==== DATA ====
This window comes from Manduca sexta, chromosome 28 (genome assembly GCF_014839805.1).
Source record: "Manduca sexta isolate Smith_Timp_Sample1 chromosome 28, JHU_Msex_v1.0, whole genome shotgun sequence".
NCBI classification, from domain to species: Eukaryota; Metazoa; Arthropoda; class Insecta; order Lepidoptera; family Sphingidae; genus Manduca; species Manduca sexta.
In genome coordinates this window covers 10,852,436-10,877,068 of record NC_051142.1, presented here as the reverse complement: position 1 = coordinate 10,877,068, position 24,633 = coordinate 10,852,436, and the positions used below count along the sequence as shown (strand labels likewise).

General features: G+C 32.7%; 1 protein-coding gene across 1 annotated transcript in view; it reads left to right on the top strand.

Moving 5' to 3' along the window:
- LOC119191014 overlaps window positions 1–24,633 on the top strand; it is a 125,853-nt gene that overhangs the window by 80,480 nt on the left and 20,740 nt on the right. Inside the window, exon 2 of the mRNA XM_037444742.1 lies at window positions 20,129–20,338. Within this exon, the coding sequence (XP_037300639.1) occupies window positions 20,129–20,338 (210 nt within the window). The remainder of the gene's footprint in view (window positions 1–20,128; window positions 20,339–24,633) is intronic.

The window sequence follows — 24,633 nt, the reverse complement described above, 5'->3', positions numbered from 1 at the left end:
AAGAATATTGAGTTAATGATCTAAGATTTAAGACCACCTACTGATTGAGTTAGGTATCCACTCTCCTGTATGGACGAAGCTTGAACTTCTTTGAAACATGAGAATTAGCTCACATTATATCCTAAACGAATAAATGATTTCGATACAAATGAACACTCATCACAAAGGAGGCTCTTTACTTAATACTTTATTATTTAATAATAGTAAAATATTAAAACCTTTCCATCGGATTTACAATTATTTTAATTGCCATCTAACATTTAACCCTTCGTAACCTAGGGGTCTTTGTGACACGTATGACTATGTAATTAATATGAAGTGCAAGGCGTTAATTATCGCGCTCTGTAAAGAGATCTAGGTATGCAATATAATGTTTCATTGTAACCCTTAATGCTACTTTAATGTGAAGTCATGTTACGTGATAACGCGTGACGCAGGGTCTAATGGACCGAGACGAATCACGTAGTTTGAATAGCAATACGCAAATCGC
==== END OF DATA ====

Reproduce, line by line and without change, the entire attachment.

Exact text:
This window comes from Manduca sexta, chromosome 28 (genome assembly GCF_014839805.1).
Source record: "Manduca sexta isolate Smith_Timp_Sample1 chromosome 28, JHU_Msex_v1.0, whole genome shotgun sequence".
NCBI classification, from domain to species: Eukaryota; Metazoa; Arthropoda; class Insecta; order Lepidoptera; family Sphingidae; genus Manduca; species Manduca sexta.
In genome coordinates this window covers 10,852,436-10,877,068 of record NC_051142.1, presented here as the reverse complement: position 1 = coordinate 10,877,068, position 24,633 = coordinate 10,852,436, and the positions used below count along the sequence as shown (strand labels likewise).

General features: G+C 32.7%; 1 protein-coding gene across 1 annotated transcript in view; it reads left to right on the top strand.

Moving 5' to 3' along the window:
- LOC119191014 overlaps window positions 1–24,633 on the top strand; it is a 125,853-nt gene that overhangs the window by 80,480 nt on the left and 20,740 nt on the right. Inside the window, exon 2 of the mRNA XM_037444742.1 lies at window positions 20,129–20,338. Within this exon, the coding sequence (XP_037300639.1) occupies window positions 20,129–20,338 (210 nt within the window). The remainder of the gene's footprint in view (window positions 1–20,128; window positions 20,339–24,633) is intronic.

The window sequence follows — 24,633 nt, the reverse complement described above, 5'->3', positions numbered from 1 at the left end:
AAGAATATTGAGTTAATGATCTAAGATTTAAGACCACCTACTGATTGAGTTAGGTATCCACTCTCCTGTATGGACGAAGCTTGAACTTCTTTGAAACATGAGAATTAGCTCACATTATATCCTAAACGAATAAATGATTTCGATACAAATGAACACTCATCACAAAGGAGGCTCTTTACTTAATACTTTATTATTTAATAATAGTAAAATATTAAAACCTTTCCATCGGATTTACAATTATTTTAATTGCCATCTAACATTTAACCCTTCGTAACCTAGGGGTCTTTGTGACACGTATGACTATGTAATTAATATGAAGTGCAAGGCGTTAATTATCGCGCTCTGTAAAGAGATCTAGGTATGCAATATAATGTTTCATTGTAACCCTTAATGCTACTTTAATGTGAAGTCATGTTACGTGATAACGCGTGACGCAGGGTCTAATGGACCGAGACGAATCACGTAGTTTGAATAGCAATACGCAAATCGC